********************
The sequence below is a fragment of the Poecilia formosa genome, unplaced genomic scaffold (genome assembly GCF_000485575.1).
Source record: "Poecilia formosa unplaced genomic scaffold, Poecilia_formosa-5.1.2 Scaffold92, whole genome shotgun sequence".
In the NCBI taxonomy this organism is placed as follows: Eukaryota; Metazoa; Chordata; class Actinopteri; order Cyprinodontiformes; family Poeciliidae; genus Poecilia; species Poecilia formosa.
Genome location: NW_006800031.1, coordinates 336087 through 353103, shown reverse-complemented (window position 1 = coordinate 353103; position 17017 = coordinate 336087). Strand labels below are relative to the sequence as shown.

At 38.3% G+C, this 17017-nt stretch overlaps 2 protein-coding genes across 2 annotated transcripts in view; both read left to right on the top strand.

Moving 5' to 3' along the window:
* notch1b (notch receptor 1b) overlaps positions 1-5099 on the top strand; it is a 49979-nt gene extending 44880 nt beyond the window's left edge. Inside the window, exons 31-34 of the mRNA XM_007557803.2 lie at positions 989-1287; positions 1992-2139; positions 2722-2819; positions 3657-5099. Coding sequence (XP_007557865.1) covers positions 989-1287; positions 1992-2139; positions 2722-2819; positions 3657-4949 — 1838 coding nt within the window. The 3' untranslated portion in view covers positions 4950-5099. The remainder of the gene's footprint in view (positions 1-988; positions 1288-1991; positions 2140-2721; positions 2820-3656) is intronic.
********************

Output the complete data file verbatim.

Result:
The sequence below is a fragment of the Poecilia formosa genome, unplaced genomic scaffold (genome assembly GCF_000485575.1).
Source record: "Poecilia formosa unplaced genomic scaffold, Poecilia_formosa-5.1.2 Scaffold92, whole genome shotgun sequence".
In the NCBI taxonomy this organism is placed as follows: Eukaryota; Metazoa; Chordata; class Actinopteri; order Cyprinodontiformes; family Poeciliidae; genus Poecilia; species Poecilia formosa.
Genome location: NW_006800031.1, coordinates 336087 through 353103, shown reverse-complemented (window position 1 = coordinate 353103; position 17017 = coordinate 336087). Strand labels below are relative to the sequence as shown.

At 38.3% G+C, this 17017-nt stretch overlaps 2 protein-coding genes across 2 annotated transcripts in view; both read left to right on the top strand.

Moving 5' to 3' along the window:
* notch1b (notch receptor 1b) overlaps positions 1-5099 on the top strand; it is a 49979-nt gene extending 44880 nt beyond the window's left edge. Inside the window, exons 31-34 of the mRNA XM_007557803.2 lie at positions 989-1287; positions 1992-2139; positions 2722-2819; positions 3657-5099. Coding sequence (XP_007557865.1) covers positions 989-1287; positions 1992-2139; positions 2722-2819; positions 3657-4949 — 1838 coding nt within the window. The 3' untranslated portion in view covers positions 4950-5099. The remainder of the gene's footprint in view (positions 1-988; positions 1288-1991; positions 2140-2721; positions 2820-3656) is intronic.